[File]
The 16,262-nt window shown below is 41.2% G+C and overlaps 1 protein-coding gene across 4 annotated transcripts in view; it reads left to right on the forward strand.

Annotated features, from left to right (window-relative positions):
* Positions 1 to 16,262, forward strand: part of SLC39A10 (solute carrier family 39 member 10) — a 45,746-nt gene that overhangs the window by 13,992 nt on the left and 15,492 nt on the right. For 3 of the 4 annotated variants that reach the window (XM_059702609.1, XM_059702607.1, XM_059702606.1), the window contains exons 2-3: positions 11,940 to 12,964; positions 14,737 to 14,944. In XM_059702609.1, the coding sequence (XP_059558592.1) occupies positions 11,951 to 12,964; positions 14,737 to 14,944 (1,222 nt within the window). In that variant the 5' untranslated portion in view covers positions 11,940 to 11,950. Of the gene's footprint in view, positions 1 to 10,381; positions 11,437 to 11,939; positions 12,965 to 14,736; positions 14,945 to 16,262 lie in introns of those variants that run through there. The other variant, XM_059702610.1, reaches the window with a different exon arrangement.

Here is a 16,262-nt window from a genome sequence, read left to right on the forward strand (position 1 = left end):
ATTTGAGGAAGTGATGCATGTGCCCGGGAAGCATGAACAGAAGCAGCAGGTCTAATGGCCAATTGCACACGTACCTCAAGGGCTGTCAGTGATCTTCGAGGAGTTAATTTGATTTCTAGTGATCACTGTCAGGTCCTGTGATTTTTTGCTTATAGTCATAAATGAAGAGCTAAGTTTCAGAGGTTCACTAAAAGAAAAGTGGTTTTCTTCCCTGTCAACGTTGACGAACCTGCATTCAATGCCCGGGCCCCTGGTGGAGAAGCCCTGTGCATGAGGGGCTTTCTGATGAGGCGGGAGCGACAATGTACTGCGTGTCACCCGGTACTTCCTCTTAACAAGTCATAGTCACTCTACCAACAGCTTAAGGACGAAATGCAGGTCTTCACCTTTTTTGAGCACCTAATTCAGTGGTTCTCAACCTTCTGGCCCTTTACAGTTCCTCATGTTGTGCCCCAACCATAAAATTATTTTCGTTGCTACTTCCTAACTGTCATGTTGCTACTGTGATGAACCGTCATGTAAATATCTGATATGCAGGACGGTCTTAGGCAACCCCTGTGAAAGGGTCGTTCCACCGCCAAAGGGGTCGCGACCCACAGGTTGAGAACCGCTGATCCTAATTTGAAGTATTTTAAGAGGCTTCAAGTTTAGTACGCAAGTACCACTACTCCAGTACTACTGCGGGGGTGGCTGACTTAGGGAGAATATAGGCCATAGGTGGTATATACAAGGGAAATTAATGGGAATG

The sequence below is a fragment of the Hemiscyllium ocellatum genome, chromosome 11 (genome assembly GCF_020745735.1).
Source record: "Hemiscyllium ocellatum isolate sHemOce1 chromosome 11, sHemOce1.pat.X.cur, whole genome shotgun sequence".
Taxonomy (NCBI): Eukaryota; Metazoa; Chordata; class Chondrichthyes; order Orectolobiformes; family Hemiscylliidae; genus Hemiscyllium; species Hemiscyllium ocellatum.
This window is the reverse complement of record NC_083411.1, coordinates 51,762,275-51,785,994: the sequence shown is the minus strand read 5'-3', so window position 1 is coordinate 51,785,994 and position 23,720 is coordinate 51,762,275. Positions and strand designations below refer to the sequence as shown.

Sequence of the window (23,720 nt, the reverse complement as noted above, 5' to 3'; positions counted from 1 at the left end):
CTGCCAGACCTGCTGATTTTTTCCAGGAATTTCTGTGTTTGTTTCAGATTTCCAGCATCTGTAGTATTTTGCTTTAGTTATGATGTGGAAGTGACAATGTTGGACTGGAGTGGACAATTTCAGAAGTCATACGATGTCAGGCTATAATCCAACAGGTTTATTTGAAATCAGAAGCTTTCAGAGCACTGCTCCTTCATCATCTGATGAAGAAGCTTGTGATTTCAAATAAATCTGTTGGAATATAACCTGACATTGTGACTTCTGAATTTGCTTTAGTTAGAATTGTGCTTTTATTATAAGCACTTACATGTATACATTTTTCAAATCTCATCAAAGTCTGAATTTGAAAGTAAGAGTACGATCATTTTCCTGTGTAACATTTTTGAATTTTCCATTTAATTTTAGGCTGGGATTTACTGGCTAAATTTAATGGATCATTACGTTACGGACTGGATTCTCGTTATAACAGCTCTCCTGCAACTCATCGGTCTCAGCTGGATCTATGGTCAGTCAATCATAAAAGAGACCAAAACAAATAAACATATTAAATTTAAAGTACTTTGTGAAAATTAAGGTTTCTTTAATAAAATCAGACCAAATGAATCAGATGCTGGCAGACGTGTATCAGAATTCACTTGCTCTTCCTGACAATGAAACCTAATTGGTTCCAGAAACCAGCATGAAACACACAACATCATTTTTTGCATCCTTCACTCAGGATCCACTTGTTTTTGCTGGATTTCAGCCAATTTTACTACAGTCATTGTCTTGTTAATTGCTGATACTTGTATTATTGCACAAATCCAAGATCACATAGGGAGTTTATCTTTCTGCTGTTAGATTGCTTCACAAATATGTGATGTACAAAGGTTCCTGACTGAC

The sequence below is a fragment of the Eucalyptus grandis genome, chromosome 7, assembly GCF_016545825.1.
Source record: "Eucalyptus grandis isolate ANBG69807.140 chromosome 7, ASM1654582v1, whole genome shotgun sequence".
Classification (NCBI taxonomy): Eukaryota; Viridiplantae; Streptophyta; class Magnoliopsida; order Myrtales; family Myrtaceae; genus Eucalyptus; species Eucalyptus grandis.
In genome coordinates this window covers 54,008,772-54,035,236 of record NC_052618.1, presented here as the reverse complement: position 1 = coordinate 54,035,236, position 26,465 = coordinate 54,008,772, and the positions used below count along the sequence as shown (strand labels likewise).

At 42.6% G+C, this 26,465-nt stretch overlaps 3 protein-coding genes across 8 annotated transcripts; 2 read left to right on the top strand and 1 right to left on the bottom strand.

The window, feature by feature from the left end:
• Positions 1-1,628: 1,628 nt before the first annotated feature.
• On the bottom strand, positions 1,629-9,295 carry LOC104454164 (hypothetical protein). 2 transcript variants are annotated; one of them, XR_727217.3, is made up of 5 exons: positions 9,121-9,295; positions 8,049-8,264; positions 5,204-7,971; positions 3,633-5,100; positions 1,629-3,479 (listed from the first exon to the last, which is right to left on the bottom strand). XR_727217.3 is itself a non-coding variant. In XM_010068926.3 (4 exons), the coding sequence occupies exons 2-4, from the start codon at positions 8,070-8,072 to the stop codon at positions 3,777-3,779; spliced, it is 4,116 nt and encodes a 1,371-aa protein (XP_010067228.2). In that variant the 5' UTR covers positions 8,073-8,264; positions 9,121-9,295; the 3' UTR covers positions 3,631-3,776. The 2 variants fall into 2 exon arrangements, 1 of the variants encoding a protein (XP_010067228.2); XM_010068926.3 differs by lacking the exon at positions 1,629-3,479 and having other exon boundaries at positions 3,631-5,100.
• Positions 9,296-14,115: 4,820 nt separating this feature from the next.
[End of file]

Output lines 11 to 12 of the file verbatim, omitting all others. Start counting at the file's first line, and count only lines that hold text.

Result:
CTGCCAGACCTGCTGATTTTTTCCAGGAATTTCTGTGTTTGTTTCAGATTTCCAGCATCTGTAGTATTTTGCTTTAGTTATGATGTGGAAGTGACAATGTTGGACTGGAGTGGACAATTTCAGAAGTCATACGATGTCAGGCTATAATCCAACAGGTTTATTTGAAATCAGAAGCTTTCAGAGCACTGCTCCTTCATCATCTGATGAAGAAGCTTGTGATTTCAAATAAATCTGTTGGAATATAACCTGACATTGTGACTTCTGAATTTGCTTTAGTTAGAATTGTGCTTTTATTATAAGCACTTACATGTATACATTTTTCAAATCTCATCAAAGTCTGAATTTGAAAGTAAGAGTACGATCATTTTCCTGTGTAACATTTTTGAATTTTCCATTTAATTTTAGGCTGGGATTTACTGGCTAAATTTAATGGATCATTACGTTACGGACTGGATTCTCGTTATAACAGCTCTCCTGCAACTCATCGGTCTCAGCTGGATCTATGGTCAGTCAATCATAAAAGAGACCAAAACAAATAAACATATTAAATTTAAAGTACTTTGTGAAAATTAAGGTTTCTTTAATAAAATCAGACCAAATGAATCAGATGCTGGCAGACGTGTATCAGAATTCACTTGCTCTTCCTGACAATGAAACCTAATTGGTTCCAGAAACCAGCATGAAACACACAACATCATTTTTTGCATCCTTCACTCAGGATCCACTTGTTTTTGCTGGATTTCAGCCAATTTTACTACAGTCATTGTCTTGTTAATTGCTGATACTTGTATTATTGCACAAATCCAAGATCACATAGGGAGTTTATCTTTCTGCTGTTAGATTGCTTCACAAATATGTGATGTACAAAGGTTCCTGACTGAC

The sequence below is a fragment of the Eucalyptus grandis genome, chromosome 7, assembly GCF_016545825.1.